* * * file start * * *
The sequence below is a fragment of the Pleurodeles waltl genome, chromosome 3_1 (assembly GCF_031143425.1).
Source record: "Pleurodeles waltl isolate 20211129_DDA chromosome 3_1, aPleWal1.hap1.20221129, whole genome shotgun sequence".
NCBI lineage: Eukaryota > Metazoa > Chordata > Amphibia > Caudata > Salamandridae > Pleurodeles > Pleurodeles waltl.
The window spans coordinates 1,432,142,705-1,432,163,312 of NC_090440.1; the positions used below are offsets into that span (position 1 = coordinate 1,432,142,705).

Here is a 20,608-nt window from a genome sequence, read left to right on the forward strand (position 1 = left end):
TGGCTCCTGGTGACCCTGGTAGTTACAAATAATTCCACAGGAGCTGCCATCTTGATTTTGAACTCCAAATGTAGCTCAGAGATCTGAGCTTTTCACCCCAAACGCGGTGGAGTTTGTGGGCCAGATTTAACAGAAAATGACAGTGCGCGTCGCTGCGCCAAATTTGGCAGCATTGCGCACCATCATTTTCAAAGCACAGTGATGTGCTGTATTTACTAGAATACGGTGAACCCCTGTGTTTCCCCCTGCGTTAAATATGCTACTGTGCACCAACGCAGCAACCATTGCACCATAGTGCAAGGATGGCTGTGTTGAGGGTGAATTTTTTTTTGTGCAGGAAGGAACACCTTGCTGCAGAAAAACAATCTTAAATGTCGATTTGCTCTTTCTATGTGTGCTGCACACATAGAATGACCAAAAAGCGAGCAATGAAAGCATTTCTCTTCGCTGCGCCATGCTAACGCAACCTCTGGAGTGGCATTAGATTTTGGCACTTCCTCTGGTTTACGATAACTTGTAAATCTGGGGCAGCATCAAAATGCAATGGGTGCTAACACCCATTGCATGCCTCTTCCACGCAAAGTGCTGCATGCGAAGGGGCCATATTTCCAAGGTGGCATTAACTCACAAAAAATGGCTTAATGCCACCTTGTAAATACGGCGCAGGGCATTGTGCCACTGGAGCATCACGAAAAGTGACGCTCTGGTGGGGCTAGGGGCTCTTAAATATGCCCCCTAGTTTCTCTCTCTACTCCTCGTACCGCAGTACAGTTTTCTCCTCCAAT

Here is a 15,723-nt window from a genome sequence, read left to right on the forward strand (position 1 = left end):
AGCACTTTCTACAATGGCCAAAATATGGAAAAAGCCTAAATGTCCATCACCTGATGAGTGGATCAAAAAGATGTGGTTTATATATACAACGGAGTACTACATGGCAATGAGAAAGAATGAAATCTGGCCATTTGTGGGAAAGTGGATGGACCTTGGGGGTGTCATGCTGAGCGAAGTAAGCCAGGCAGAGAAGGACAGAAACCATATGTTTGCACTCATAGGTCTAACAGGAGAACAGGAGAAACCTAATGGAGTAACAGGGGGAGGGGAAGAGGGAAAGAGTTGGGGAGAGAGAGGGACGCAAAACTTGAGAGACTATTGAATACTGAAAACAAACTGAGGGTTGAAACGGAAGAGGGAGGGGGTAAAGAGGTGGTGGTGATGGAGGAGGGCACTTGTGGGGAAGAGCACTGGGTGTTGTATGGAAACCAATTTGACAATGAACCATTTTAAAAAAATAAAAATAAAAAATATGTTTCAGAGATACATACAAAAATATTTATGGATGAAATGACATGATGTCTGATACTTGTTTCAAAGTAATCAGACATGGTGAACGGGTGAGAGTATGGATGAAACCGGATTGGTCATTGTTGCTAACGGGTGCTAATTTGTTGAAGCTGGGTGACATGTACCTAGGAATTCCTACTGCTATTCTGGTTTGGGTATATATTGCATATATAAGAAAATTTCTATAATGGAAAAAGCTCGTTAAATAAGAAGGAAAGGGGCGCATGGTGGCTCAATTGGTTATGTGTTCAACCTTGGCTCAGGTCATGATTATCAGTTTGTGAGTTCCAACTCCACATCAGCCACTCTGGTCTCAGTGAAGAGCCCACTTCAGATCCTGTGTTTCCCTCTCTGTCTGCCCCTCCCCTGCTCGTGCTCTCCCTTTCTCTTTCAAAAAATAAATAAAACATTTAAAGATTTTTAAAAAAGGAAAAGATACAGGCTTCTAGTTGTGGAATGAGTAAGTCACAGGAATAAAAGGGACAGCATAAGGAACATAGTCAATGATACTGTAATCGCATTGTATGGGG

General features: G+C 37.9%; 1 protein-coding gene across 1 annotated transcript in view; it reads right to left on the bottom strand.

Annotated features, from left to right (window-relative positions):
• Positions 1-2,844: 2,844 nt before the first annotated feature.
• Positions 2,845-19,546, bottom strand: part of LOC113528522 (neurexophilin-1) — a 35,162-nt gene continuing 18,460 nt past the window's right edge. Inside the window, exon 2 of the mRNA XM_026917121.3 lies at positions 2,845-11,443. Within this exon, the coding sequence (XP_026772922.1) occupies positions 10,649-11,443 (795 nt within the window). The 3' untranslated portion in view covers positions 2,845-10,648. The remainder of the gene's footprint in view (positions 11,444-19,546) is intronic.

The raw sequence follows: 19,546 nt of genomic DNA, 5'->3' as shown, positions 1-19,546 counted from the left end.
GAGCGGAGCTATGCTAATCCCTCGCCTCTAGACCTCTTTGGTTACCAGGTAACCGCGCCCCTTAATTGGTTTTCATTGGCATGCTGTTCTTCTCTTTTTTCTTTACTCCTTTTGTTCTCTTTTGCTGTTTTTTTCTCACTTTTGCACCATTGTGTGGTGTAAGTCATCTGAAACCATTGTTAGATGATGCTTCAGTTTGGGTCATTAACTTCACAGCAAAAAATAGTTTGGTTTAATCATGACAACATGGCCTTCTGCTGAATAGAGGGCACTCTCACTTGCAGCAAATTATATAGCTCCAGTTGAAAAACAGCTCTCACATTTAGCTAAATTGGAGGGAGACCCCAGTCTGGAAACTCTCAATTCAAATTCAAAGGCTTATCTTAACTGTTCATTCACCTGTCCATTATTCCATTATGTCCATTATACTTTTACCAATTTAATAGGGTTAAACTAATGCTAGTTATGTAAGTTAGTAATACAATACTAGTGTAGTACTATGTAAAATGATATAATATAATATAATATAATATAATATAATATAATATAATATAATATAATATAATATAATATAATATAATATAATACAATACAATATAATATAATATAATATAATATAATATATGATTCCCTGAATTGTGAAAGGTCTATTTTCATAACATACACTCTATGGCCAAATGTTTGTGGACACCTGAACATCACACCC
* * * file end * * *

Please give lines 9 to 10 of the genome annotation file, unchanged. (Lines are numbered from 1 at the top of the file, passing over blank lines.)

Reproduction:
General features: G+C 37.9%; 1 protein-coding gene across 1 annotated transcript in view; it reads right to left on the bottom strand.

Annotated features, from left to right (window-relative positions):